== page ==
Published 02 December 2021
The UK agency has updated its guidance on the management of miscarriage to recommend micronised progesterone for women with a previous miscarriage who bleed in a new early pregnancy - but only after ultrasound confirmation of the intrauterine location of the pregnancy.
NICE, the UK’s National Institute for Health and Care excellence, has updated its guidance on the management of miscarriage to ‘offer vaginal micronised progesterone 400 mg twice daily to women with an intrauterine pregnancy confirmed by a scan, if they have vaginal bleeding and have previously had a miscarriage’.(1)
In its explanation of why the update was introduced NICE notes that there was ‘good evidence that 400 mg twice daily of micronised vaginal progesterone increases the number of live births in women with early pregnancy bleeding and a previous miscarriage’. The recommendation thus came with the caveats that there was ‘evidence of no benefit’ in women with early pregnancy bleeding but no previous miscarriage, nor in women with previous miscarriage but no early pregnancy bleeding in the current pregnancy. The recommendations emphasised that progesterone should only be given to women with intrauterine pregnancy confirmed with a scan.
Evidence in support of the move clearly came from the multicentre PRISM trial in the UK coordinated by the Tommy’s National Centre for Miscarriage Research.(2) The results showed that, while treatment with micronised progesterone did not reduce the rate of miscarriage for those with no previous miscarriages, there was a small reduction in miscarriage for those with one or two previous miscarriages and a big reduction in miscarriage for those with three or more previous miscarriages (72% LBR in the progesterone group and 57% in the placebo group).
The study’s first author, Arri Coomarasamy from the University of Birmingham and Director of the Tommy’s programme, said at the time: ‘Women who are at risk of a miscarriage because of current pregnancy bleeding and a history of a previous miscarriage could benefit from progesterone treatment, and this has huge implications for practice. This treatment could save thousands of babies who may have otherwise been lost to a miscarriage. We hope that this evidence will be considered by the National Institute for Health and Care Excellence (NICE) and that it will be used to update national guidelines for women at risk of miscarriage.’ And this now is what has happened.
A recent Cochrane review on progestogen for treating threatened miscarriage – which included seven eligible trials – found that progestogens are ‘probably effective’ in the treatment of threatened miscarriage but may have little or no effect on the rate of preterm birth. However, this review found that benefits were derived from oral progestogens, and ‘treatment with vaginal progesterone compared to placebo, probably has little or no effect in reducing the miscarriage rate’.(3)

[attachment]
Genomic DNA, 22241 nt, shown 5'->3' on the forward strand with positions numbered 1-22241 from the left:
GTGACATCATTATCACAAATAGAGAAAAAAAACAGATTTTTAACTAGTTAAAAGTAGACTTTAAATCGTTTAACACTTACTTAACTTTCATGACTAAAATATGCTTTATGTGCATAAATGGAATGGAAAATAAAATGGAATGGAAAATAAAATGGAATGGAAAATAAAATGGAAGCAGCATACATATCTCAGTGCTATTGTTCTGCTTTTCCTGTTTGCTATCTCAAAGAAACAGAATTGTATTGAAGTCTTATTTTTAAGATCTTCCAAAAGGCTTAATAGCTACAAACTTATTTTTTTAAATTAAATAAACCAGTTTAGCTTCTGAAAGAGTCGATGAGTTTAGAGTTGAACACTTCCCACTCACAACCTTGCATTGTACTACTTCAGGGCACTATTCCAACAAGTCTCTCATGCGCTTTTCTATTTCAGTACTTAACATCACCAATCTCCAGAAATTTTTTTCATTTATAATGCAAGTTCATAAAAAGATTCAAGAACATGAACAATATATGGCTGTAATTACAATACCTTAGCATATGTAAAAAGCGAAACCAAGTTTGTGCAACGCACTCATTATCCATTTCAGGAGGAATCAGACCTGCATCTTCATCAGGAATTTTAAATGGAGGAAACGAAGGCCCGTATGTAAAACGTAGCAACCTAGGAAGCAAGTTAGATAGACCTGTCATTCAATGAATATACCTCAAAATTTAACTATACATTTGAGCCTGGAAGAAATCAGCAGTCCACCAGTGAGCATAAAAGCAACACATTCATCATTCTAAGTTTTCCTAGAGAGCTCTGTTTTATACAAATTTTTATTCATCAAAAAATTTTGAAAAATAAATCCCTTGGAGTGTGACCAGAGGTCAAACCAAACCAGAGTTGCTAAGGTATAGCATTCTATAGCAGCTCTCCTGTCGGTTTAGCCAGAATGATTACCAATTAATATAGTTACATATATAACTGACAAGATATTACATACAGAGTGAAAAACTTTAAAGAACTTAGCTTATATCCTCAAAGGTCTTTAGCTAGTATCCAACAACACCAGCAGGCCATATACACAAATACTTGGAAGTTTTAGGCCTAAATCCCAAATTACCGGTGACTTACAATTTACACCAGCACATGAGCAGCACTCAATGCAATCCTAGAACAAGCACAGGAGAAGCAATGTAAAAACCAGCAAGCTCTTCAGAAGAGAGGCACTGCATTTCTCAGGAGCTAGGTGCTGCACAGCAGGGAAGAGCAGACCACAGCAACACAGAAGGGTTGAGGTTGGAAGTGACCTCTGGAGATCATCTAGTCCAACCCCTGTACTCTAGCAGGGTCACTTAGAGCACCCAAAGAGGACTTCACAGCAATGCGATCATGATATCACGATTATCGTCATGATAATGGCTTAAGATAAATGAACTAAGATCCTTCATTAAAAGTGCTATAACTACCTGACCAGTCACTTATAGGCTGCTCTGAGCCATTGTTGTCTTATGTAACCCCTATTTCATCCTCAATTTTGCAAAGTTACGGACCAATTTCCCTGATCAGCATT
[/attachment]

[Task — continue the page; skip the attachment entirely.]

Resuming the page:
Commenting on the NICE update, Laurentiu Craciunas, Junior Deputy of ESHRE’s SIG Early Pregnancy, notes that the use of progesterone in this context has been debated over the last 60 years - indeed, since the publication of the first trial attempting to prevent miscarriage with progesterone.(4)
Craciunas adds: ‘NICE is very prescriptive in this update and only recommends treatment for women who bleed in early pregnancy after having had a scan to confirm the intrauterine location of the pregnancy. Once the viability is subsequently confirmed by the presence of a heartbeat, vaginal micronised progesterone is recommended until 16 weeks of pregnancy.
‘In addition, the new guideline acknowledges the lack of evidence of benefit for any other forms of progesterone, such as dydrogesterone or 17-hydroxyprogesterone, or for preparations administered orally or intramuscularly. The bulk of evidence favouring vaginal micronised progesterone was provided by the recently published PRISM trial where 400 mg of vaginal micronised progesterone administered twice a day appeared to increase the chance of a live birth for women who suffered previous miscarriages and presented with bleeding in a new pregnancy diagnosed by ultrasound.(2) This note is particularly important because other forms of progesterone are associated with adverse events, such as genital malformations or childhood cancer.(5,6) NICE has made future research recommendations to include direct comparisons between various progesterone preparations and to include adverse events as outcomes to be reported.’
1. See https://www.nice.org.uk/guidance/ng126/chapter/Recommendations#management-of-miscarriage
2. Coomarasamy A, Devall AJ, Cheed V, et al. A randomized trial of progesterone in women with bleeding in early pregnancy. N Engl J Med 2019; 380: 1815-1824.
3. Wahabi HA, Fayed AA, Esmaeil SA, et al. Progestogen for treating threatened miscarriage. Cochrane Database of Systematic Reviews 2018, Issue 8. CD005943. doi:10.1002/14651858.CD005943.pub5.
4. Swyer GI, Daley D. Progesterone implantation in habitual abortion. Br Med J 1953; 1: 1073-1077. doi:10.1136/bmj.1.4819.1073
5. Carmichael SL, Shaw GM, Laurent C, et al. Maternal progestin intake and risk of hypospadias. Arch Pediatr Adolesc Med 2005; 159: 957-962.
6. Murphy CC, Cirillo PM, Krigbaum NY, Cohn BA. In utero exposure to 17α-hydroxyprogesterone caproate and risk of cancer in offspring. Am J Obstet Gynecol 2021: S0002-9378(21)01184-4. doi:10.1016/j.ajog.2021.10.035
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